Three principal points here suggest themselves to me to which I wish to direct your attention: that every joy that is to hold its ground in God's presence must be free; first, from falsehood; secondly, from slothfulness; and thirdly, from vanity.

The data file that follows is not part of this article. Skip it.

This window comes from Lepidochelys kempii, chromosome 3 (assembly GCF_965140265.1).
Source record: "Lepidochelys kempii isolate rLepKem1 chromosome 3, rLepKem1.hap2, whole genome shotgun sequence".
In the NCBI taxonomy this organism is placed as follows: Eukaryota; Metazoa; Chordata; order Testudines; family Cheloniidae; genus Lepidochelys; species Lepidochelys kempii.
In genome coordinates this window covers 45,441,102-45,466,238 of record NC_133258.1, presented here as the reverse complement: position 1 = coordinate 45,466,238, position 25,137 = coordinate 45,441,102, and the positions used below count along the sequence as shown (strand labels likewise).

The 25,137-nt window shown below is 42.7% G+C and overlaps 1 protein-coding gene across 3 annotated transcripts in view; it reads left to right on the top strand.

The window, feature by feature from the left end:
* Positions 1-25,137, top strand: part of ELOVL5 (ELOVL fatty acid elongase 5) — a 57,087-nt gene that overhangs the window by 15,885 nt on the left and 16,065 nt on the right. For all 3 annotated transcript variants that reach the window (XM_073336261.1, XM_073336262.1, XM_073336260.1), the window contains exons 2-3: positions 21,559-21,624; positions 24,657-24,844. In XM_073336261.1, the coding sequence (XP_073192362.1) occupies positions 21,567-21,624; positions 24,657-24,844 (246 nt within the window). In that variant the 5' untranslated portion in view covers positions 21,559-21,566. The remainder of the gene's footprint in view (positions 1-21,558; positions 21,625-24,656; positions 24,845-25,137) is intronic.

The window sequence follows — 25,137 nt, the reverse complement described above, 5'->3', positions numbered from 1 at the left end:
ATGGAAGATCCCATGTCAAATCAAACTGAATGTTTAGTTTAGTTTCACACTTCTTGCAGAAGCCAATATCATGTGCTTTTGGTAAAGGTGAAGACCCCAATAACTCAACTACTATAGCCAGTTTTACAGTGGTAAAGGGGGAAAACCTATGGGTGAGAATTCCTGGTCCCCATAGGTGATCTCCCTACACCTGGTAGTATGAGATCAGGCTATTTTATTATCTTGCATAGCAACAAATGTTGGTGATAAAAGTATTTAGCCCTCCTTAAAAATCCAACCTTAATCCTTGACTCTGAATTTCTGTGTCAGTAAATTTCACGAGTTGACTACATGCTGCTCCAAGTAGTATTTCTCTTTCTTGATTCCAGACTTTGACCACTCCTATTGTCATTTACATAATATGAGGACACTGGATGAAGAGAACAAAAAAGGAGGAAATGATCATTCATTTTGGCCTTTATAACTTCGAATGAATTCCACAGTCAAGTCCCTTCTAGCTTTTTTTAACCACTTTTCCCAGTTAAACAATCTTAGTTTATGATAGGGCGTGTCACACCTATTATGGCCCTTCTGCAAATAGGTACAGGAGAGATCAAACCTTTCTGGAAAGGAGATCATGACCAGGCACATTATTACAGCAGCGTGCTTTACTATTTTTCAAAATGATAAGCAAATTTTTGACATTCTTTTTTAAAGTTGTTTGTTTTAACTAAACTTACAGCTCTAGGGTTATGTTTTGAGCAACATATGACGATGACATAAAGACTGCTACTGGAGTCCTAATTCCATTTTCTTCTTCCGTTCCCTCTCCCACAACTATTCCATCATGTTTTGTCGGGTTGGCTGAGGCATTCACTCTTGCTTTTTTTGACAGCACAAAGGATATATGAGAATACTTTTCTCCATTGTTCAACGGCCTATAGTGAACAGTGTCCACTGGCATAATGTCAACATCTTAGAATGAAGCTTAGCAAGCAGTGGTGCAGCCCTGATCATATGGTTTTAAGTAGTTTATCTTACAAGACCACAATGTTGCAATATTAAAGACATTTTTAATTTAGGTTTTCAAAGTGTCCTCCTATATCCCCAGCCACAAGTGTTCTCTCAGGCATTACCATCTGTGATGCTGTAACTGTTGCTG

I. Our joy in the deliverance which God wrought for us is to be free from falsehood. We know that when the war was imminent, of which we are now celebrating the decisive day (though not that day alone), all those whom we hail as brothers and fellow-countrymen were not of one mind on the great matter. If some had for long been waiting and hoping for the moment when their desire to win back with the sword a natural and honourable position should be gratified; there were others who thought that the existing condition of things could be borne, and that it was wiser to put up with it than hastily to stake everything in an uncertain war. Now those who thought and spoke in this way, must always have a claim to our respect, in so far as, after the resolution was taken, though contrary to their opinion, they did all that the Fatherland and the law required of them; because they fairly contributed their share to the common cause. For the first thing at the forming of any great resolution is always that every one should seek to bring his own convictions to bear; the second, that he frankly join in what has finally become the common will. But if the events that followed have not changed the opinion of those our brethren, and yet they feel able to take part in the general joy of an anniversary such as this, we must point out to them that theirs is a different joy from that of the rest, and that it cannot be quite that which the joy before the Lord ought to be. For by himself, perhaps, and in an earthly way, one may rejoice when that which he has done with half conviction or without any conviction comes to a successful issue; but before God he can only be ashamed. For it is not over outward things that we are allowed to rejoice before God, who Himself has no outward part and who makes no account of anything outward, but only of that which is in the heart; we are not to rejoice over consequences and events, but only in the power and deed from which they proceeded. But those persons cannot rejoice in those things, who hold that the influential opinion at that time was not the right one, but count that man should have a still greater power of endurance to bear what exasperates him, and to bend still lower under what can only appear to him an external necessity; for such persons rejoice only in the results, not in the deed. But be there few or many such, can the rest of us who are met here to-day to thank God for inclining the hearts of men and nations at that time to refuse any longer to bear dishonourable chains, for inspiring them with courage and hope and loving enthusiasm; -- can we say that ours is a truthful thanksgiving, and can our joy be a joy before the Lord, if those sentiments over which we rejoice have no longer the same power in our hearts? Can we claim this if we are now no longer inspired with the same zeal to restore a social life befitting us and pleasing to God; if we are not striving, with a perseverance worthy of that first enthusiasm, to keep safe and to improve what then through God's blessing came anew into our possession? Can we claim it if we have now become careless about the difference between what is worthy and what is unworthy of man; if we are now turning back, and after the old, evil manner, each seeking his own; each one seeking to gain, out of the treasure won for all, as much as possible for himself: and all no longer united with that first love, each denying himself to seek the common weal? No, in that case our joy is no joy before God, for He is a God of truth; in that case the false spirit must melt before Him like wax; and the empty joy, let it show itself as it will, and put on what pious appearance it will, can only be, for the most part, the pleasure of this world; while the shout of our text, Let the righteous be glad and rejoice before God, when it sounds in the untrue soul, sounds like the cry of the avenger, destroying its joy. Only if the old zeal has not been allowed to cool; only if that is still true with us which we then felt as the most sacred truth of our lives, that a man does not exist for himself, but for the common cause; that to risk life for the brethren is the call of God in the soul, and that not arbitrary power, but the well-knit bonds of justice are the surest supports of piety and spiritual prosperity; only if we feel those convictions as strongly as we then did, are our hearts really rejoicing before God. If it is so with us, we are in a position to think, if not without pain and mourning, at least with feelings purified from base mixture, of what this war has cost us, to remember those who watered the harvest of our joy with their precious blood, and set their seal, by their death, to the faith and strength that inspired us; while this remembrance especially must without doubt cause the untrue heart to melt like wax before God.